Though many people opposed to Latter-day Saints (“Mormons”) used polygamy as an excuse to persecute the Saints because the real fear was that the large numbers of Saints would take everything over politically and economically. “They soon found themselves under attack, ostensibly because they practiced polygamy, but actually because their growing population threatened the status quo,” according to “Prosecution of the Mormons in Arizona Territory in the 1880s,” a 1977 article in “Arizona and the West,” a quarterly journal of history put out by the University of Arizona.
Battles over land lot jumping were common, as were disputes for control of the communities’ land and water. In 1879, Ammon Meshach Tenney bought land, under the direction of the Church, to establish a Mormon colony at St. Johns, but Mexican squatters were already living there and existing white settlers tried to jump the claim. In 1882, Ammon’s father, Nathan, was shot and killed while trying to keep the peace. At this time, the Saints’ enemies tried to use the new, stronger polygamy law to drive the Mormons out.
During this tumultuous time, several Mormon leaders were arrested and sentenced to 3.5 years in the federal prison in Detroit, which they referred to as the “American Siberia.” Their trials took place in Prescott, the territorial capital.
It was at this time that Miles Park Romney, Mitt Romney’s great-grandfather was arrested for practicing polygamy. After witnessing his fellow Saints’ unfair trials, Romney fled to Mexico along with hundreds of other Mormons, trying to escape religious persecution.
“The Mormons were subject to land-grabbers, cheats and deceivers, denied the right to vote, harassed by the local law enforcement, and involved in gunfights where one bullet went through Miles’ home while his families were in it,” said Larry Romney of Chino Valley, another great-grandson of Miles Park Romney.
In addition to the charges drawn up against practicers of polygamy, many Church leaders were accused of perjury. Though many were arrested on these charges, a grand jury would not indict them. However, after a few men were convicted on polygamy charges, some federal authorities decided to revive the perjury charges and brought them against Romney, Joseph Crosby, and David King Udall in 1885. While Romney escaped to Mexico and Crosby was acquitted, Udall was convicted. He was crushed. He said he would rather have been convicted on a polygamy charge, because the charge of perjury attacked his character. He was worried that his family was languishing without his financial support.
Ammon Tenney, Peter Christofferson, and Christopher Kempe refused to plead guilty to their charges and were convicted in December 1884 to 3.5 years in the Detroit prison. Two months later, Mormon prophet John Taylor was publicly encouraging Arizona polygamists to seek refuge in Mexico.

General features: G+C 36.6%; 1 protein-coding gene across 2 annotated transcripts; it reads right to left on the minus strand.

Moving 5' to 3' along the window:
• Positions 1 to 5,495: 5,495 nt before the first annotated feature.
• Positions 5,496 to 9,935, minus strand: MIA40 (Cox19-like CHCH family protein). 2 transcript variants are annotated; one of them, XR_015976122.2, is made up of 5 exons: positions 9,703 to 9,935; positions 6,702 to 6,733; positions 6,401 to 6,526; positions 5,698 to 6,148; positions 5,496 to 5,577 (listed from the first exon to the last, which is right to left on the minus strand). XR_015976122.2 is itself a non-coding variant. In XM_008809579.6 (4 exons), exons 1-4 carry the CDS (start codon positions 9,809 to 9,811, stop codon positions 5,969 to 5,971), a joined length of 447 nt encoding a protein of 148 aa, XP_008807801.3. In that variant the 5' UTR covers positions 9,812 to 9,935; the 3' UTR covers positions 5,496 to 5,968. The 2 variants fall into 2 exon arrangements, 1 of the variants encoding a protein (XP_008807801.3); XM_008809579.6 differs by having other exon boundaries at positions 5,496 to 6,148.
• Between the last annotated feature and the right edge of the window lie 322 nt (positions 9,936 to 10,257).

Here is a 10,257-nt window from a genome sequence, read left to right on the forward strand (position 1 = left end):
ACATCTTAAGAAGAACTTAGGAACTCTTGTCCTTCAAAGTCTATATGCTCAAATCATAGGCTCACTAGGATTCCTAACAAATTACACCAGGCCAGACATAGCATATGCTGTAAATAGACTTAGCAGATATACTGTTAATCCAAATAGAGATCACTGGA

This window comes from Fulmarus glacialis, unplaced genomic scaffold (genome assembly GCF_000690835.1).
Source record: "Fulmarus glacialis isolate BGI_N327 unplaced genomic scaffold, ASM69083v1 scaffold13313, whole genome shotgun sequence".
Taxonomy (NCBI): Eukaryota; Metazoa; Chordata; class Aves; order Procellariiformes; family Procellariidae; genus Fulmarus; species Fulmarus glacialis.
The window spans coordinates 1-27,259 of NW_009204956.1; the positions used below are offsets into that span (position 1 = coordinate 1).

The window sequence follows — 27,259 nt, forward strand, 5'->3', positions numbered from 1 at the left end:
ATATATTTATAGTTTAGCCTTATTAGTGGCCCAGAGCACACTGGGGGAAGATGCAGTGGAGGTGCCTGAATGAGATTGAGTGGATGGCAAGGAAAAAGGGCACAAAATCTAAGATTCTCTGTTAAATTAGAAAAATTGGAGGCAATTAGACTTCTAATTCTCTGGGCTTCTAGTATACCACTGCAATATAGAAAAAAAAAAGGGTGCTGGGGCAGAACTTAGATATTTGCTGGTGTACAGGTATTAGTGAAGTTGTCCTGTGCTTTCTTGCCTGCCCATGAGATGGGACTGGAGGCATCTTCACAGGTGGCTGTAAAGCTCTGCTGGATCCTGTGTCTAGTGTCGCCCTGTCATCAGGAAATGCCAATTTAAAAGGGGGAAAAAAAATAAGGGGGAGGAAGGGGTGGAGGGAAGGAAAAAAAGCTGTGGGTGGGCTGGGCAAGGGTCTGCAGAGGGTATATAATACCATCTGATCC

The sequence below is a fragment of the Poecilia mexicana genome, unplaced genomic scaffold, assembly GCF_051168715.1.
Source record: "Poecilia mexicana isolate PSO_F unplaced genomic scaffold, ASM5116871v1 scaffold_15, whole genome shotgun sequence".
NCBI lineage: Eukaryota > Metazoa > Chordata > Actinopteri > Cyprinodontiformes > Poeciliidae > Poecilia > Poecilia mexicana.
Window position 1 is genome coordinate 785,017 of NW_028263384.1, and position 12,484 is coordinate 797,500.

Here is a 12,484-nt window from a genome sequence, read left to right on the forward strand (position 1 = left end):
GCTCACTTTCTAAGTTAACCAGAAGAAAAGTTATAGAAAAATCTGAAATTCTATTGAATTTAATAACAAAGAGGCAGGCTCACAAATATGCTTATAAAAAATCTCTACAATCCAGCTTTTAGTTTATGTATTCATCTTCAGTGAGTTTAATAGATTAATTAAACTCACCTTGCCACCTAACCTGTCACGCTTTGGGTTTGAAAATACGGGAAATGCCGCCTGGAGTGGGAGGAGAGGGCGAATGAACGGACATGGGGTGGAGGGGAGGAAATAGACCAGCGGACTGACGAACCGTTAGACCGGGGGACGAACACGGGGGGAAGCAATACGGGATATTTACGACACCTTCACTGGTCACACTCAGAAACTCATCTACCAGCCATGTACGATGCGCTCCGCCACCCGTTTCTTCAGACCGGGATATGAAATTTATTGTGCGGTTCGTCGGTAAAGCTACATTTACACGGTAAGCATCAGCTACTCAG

In addition to the persecution they were already facing, Mormon polygamists were prohibited from voting or holding public office by the territorial legislature in Prescott. Church leaders began to fight back by getting key witnesses to plead on Udall’s behalf that he had not perjured himself. They then appealed to President Grover Cleveland to pardon Udall at the end of 1885.
Next, Church leaders gained support from other territorial leaders to get a presidential pardon for the three men sent to Detroit. After they had served nearly two years in prison, Cleveland signed their pardons in October 1886. This led to other polygamists being pardoned. Eventually, in 1887, the territorial legislature repealed its own anti-polygamy law.
To try and decrease tension, local Mormon leaders even encouraged the Saints to split their votes by becoming Republican. This continues today, with many political Udalls remaining Democrats while the Flakes, Romneys, and Tenneys are mostly Republicans. When The Church of Jesus Christ of Latter-day Saints officially stopped practicing polygamy in 1890, even more of the tension died down.
However, many who were persecuted didn’t live to see the benefit of peace. Miles Park Romney died in Mexico in 1904 before his family returned to the U.S. during the Mexican Revolution in 1912.
Mitt’s father George, a Michigan governor who also ran for president, was born in Mexico in 1907. Mitt Romney descends from Miles Romney’s first of five wives.
It is because of stressful histories like these that many misconceptions still exist about Mormons today. The attention the media has given to The Church of Jesus Christ of Latter-day Saints due to Mitt Romney’s presidential campaign, has done a lot to educate the public on Mormon beliefs.